|Rating Categories||Surviveware Small||Mountain Series Hiker||Ultralight/Watertight .7||Mountain Series Backpacker||HART Health Weekend|
|Specs||Surviveware Small||Mountain Series...||...||Mountain Series...||HART Health Weekend|
|Total Weight (oz)||14 oz||10 oz||8 oz||14 oz||10 oz|
|Dimensions (inches)||3.1" x 6.2" x 6.7"||6.5" x 5.5" x 3"||7.5" x 10" x 2"||7" x 6" x 3.5"||6.5" x 5.5" x 2"|
|First Aid book||No||Yes||No||Yes||Yes|
|CPR Mask/ Face Shield||Yes||No||No||No||No|
|Type of Gloves||Nitrile gloves||1 nitrile gloves||Nitrile gloves||Nitrile gloves||None|
|Medications||No||Yes - acetaminophen, ibuprofen, asprin, antihistamine||Yes - antihistamine, aspirin, ibuprofen, acetaminophen||Yes - acetaminophen, ibuprofen, aspirin, antihistamine, diamode, sting and bite relief wipes||Yes - acetaminophen, ibuprofen, asprin, antihistamine|
Best Overall First Aid Kit
Our Editors' Choice Award for best all-around kit goes to the Surviveware Small. It comes in a durable and compact case that is very well organized, making it easy to find what you need and to keep your supplies orderly. This kit comes with quality equipment like trauma shears and tweezers and includes enough quantities to make it versatile for individual or group use. The included CPR kit is a great addition, and can easily be carried in a pocket for emergency CPR needs.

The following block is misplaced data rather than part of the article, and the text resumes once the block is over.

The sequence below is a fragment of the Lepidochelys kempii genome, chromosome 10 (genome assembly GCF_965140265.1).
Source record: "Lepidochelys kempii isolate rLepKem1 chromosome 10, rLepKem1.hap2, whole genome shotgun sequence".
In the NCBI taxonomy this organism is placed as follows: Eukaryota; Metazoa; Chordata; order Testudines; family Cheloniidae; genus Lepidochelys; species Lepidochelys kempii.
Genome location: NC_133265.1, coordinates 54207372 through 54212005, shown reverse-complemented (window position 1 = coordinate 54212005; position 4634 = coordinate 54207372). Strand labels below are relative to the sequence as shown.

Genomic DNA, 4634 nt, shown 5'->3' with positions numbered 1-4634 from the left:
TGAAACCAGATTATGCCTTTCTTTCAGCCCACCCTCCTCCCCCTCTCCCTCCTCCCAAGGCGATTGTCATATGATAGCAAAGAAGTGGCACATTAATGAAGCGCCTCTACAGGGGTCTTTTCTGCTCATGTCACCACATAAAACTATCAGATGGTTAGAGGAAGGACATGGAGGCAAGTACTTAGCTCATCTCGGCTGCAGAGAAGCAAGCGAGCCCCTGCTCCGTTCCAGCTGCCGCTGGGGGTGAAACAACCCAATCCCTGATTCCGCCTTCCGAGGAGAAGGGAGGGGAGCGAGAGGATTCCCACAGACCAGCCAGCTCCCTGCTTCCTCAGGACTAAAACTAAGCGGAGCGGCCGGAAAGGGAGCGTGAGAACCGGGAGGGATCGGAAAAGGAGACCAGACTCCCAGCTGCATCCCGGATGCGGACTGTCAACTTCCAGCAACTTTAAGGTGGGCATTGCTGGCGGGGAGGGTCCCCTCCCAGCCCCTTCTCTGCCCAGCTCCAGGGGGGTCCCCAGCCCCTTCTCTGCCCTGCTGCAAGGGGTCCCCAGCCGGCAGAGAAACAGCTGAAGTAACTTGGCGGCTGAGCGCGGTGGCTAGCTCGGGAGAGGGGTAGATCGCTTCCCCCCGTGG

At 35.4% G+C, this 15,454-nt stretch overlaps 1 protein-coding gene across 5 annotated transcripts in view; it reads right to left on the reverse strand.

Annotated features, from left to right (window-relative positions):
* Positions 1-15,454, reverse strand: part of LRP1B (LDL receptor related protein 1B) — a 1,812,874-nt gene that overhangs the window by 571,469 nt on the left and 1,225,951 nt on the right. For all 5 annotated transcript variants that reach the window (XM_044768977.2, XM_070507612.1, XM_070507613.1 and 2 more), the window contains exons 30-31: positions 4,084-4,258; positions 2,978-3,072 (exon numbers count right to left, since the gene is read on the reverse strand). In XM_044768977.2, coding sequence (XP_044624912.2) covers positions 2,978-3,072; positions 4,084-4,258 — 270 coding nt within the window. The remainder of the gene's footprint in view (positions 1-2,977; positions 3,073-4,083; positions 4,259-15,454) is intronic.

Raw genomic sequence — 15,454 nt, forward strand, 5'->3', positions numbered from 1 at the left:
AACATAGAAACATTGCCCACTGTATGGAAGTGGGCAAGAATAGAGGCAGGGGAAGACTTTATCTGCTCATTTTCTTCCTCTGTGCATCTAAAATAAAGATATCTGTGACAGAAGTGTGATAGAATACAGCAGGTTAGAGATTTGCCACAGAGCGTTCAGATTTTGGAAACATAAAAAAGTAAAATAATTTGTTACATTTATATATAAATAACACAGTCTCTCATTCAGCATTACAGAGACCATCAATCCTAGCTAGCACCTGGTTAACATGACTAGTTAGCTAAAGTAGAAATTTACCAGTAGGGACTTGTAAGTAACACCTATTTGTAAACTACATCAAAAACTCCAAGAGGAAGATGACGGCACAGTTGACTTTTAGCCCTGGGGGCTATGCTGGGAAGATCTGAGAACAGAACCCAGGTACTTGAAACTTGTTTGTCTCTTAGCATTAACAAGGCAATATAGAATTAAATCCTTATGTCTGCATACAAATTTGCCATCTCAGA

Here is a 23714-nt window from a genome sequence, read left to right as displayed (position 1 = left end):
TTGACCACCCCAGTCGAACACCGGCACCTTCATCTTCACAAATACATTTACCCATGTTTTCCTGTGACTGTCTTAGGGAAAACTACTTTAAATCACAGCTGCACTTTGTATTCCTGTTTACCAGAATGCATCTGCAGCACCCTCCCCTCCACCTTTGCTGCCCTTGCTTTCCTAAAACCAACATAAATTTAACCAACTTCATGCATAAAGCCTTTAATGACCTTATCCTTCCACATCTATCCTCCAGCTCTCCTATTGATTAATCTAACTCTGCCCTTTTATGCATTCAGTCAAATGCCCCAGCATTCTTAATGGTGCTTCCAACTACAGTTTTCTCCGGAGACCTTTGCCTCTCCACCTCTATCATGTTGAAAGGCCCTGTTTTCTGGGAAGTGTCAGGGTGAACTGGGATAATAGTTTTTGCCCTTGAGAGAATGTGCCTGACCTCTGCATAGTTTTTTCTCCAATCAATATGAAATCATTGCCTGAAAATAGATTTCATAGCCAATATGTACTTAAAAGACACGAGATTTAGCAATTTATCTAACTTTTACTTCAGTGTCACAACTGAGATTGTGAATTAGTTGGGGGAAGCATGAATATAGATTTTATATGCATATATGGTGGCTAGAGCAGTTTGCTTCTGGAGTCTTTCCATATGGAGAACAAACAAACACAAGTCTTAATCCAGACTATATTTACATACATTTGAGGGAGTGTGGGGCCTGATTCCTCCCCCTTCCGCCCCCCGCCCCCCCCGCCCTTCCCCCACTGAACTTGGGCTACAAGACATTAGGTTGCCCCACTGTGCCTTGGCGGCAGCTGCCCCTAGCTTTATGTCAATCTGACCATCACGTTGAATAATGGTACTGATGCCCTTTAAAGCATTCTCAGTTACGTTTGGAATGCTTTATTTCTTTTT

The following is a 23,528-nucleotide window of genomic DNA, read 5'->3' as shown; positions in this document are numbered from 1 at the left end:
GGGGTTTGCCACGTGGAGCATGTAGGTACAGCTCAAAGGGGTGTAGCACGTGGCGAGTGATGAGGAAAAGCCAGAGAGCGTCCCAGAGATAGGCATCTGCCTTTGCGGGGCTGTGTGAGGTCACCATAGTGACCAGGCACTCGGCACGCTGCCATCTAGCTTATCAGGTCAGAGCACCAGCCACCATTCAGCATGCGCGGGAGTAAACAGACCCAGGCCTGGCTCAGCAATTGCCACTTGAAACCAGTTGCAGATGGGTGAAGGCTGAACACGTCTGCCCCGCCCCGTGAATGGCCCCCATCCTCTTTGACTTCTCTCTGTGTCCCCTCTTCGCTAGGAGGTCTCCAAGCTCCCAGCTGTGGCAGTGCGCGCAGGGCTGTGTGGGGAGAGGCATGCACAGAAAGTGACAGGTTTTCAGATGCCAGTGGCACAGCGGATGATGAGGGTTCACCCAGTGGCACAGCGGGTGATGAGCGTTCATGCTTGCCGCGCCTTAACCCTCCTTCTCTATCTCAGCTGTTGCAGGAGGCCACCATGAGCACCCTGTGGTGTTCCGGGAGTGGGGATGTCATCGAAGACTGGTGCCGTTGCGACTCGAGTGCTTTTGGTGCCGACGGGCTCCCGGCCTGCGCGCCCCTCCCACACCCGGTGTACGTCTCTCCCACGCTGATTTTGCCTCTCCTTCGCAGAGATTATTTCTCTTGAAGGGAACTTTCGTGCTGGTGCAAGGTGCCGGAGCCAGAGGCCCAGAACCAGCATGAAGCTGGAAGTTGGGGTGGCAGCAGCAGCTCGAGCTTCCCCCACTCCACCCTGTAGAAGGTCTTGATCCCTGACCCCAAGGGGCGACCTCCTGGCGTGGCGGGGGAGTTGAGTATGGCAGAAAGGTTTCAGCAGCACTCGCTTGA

There are not any medications included in this kit, so that is something you will need to consider purchasing and stocking separately. If you find certain items lacking in quantity, there is ample room in the kit to add more (we brought extra athletic tape on longer trips). This kit is not the lightest of the bunch, but with that extra weight, you get tools that actually work rather than fall apart on first use.
Read review: Surviveware Small
Best Bang for the Buck
Adventure Medical Kits Mountain Series Hiker